NIE blames Pakistan and Iraq for al-Qaida's resurgence.

NIE blames Pakistan and Iraq for al-Qaida's resurgence.

NIE blames Pakistan and Iraq for al-Qaida's resurgence.

A summary of what's in the major U.S. newspapers.
July 18 2007 6:02 AM

Deep Threat

The New York Times, Washington Post, Los Angeles Times, and the Wall Street Journal's world-wide newsboxlead with the National Intelligence Estimate released yesterday, titled "The Terrorist Threat to the U.S. Homeland," that says al-Qaida has managed to rebuild over the past two years, putting the United States in a "heightened threat environment." Much of al-Qaida's resurgence is blamed on Pakistan's northwestern region, where the terrorist organization has been able to establish a safe haven. But the report also mentions Iraq and says al-Qaida has used the war as a recruiting tool and to re-energize supporters. The two-page declassified portion of the NIE didn't reveal anything really new, but, as the LAT notes up high, it's significant because it's the "first comprehensive examination of the domestic terrorism threat" by all U.S. intelligence agencies in 20 years.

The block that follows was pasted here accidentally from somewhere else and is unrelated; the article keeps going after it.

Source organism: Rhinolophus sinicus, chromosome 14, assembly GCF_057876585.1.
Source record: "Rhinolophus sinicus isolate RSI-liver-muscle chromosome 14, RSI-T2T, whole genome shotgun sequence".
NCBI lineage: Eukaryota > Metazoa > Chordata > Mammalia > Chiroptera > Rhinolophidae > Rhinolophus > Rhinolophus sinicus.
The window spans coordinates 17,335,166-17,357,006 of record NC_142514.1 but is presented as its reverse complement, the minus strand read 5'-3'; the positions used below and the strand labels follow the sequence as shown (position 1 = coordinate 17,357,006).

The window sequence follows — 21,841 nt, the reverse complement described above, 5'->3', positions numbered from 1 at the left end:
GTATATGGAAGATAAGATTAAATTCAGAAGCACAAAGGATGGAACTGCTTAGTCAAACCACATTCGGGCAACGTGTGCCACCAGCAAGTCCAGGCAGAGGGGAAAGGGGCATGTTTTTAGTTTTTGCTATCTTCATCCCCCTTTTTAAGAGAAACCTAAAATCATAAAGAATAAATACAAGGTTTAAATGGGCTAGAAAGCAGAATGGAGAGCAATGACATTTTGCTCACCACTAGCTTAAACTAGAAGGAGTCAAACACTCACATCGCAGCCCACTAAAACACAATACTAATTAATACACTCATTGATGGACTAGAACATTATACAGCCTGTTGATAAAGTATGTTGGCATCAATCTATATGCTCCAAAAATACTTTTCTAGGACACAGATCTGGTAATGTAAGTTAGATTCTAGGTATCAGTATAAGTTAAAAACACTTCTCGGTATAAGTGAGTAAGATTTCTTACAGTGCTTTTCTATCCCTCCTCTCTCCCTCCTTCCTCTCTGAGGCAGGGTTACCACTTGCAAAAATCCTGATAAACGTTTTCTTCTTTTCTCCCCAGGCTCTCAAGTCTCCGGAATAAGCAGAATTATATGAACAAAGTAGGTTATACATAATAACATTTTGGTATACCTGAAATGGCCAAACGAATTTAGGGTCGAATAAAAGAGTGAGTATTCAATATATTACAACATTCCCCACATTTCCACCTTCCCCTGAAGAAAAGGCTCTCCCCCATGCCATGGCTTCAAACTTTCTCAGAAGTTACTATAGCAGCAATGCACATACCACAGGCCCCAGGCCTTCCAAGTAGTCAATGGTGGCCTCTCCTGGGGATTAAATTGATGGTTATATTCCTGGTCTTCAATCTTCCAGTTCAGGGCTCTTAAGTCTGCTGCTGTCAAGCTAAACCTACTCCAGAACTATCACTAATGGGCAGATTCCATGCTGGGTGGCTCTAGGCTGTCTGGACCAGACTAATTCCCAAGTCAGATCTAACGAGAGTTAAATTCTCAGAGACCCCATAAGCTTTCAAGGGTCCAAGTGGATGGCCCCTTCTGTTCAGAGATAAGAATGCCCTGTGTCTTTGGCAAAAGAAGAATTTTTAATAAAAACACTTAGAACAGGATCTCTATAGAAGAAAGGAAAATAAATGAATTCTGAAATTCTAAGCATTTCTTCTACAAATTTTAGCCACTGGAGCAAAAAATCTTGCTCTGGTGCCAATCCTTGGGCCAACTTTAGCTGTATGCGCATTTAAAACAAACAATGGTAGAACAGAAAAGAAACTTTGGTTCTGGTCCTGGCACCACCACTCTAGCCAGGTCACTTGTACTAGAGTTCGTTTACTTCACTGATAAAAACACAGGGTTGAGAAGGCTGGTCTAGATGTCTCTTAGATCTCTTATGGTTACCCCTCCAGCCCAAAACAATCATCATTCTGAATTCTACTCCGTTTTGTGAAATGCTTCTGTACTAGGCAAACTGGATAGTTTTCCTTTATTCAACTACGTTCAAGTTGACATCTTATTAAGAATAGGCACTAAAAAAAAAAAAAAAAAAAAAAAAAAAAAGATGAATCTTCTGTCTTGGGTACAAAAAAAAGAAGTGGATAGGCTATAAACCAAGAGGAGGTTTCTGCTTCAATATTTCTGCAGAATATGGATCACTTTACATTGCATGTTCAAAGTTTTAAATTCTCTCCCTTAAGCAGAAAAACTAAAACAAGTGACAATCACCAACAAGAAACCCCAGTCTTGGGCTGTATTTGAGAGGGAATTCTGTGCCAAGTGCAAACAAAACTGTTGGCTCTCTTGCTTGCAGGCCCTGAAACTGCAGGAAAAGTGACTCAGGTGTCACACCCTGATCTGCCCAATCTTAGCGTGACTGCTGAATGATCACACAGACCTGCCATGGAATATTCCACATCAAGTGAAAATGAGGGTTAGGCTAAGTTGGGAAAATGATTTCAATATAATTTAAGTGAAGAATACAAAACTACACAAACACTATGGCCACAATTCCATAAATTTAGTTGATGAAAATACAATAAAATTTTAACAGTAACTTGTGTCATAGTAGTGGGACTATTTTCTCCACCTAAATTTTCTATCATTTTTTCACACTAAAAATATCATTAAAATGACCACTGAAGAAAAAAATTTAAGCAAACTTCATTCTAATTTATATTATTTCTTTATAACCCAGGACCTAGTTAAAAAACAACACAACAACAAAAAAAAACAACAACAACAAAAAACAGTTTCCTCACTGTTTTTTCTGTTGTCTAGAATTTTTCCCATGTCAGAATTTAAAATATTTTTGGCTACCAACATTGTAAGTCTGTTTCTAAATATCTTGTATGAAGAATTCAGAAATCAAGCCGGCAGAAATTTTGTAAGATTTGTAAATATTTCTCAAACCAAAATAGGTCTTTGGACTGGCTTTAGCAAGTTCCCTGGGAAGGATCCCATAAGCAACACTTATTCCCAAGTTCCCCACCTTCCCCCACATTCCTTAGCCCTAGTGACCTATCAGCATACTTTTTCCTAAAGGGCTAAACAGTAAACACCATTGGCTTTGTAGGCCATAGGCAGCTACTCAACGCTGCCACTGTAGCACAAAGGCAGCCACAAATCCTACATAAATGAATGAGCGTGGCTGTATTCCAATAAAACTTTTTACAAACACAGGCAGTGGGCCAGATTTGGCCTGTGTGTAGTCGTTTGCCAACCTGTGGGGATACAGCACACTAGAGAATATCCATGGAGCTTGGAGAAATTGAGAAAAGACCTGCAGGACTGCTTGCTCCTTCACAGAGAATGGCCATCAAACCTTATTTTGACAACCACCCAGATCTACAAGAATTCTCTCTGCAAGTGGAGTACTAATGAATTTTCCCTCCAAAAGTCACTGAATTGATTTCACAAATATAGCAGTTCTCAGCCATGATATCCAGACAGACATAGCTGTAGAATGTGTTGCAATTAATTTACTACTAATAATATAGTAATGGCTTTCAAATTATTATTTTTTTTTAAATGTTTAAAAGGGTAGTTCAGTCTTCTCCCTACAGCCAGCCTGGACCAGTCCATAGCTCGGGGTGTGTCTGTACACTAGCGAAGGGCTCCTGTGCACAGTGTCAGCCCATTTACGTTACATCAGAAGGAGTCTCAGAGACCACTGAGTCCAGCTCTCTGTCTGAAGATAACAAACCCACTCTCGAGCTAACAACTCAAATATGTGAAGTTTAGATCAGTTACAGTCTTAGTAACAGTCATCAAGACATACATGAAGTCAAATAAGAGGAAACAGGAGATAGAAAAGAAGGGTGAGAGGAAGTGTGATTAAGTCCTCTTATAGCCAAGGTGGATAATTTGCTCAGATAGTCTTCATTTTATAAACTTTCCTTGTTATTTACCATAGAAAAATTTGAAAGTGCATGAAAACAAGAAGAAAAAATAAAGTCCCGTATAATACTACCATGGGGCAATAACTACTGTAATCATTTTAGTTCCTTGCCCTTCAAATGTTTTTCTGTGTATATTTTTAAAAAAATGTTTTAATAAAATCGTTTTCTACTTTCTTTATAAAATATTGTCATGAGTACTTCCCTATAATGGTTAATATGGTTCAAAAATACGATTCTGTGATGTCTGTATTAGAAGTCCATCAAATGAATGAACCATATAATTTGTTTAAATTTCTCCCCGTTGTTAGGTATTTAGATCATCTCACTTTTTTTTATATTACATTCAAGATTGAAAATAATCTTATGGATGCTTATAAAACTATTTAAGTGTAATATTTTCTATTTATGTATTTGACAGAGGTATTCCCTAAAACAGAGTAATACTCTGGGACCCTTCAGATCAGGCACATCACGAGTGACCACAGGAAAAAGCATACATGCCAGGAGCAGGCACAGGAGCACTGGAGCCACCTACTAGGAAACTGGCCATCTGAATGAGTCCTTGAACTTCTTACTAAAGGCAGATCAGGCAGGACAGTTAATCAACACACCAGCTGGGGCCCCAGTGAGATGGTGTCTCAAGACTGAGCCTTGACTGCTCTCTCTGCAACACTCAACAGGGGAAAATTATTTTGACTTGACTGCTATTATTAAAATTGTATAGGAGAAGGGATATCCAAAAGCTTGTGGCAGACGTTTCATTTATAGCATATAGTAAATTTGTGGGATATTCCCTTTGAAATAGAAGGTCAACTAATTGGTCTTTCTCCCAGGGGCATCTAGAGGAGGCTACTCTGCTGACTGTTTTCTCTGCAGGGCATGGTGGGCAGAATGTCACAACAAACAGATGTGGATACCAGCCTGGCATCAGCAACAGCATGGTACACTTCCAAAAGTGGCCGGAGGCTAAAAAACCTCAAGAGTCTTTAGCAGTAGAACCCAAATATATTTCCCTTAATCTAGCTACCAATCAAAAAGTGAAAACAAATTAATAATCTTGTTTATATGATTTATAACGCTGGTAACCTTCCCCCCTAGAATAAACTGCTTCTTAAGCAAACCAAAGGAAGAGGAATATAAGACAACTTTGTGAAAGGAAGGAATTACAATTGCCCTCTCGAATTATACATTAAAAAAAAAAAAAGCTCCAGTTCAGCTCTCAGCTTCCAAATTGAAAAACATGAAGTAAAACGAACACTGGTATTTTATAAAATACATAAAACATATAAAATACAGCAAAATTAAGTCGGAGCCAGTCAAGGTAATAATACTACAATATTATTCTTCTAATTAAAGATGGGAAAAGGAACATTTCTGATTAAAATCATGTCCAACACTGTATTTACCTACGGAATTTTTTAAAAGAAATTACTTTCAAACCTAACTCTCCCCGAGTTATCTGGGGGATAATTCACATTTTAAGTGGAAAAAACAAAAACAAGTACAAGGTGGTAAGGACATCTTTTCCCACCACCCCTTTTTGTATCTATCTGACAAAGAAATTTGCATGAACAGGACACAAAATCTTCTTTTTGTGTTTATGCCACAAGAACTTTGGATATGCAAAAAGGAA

USA Todayfronts word that Defense Secretary Robert Gates met with lawmakers yesterday to try to figure out a way to shift around $1.3 billion so that Mine Resistant Ambush Protected vehicles could be delivered more quickly to troops in Iraq. Gates said the Pentagon has "found a way to accelerate production … and it's going to take a little extra money." On Monday, USAT revealed the Pentagon ignored multiple pleas from those on the ground for more of these vehicles.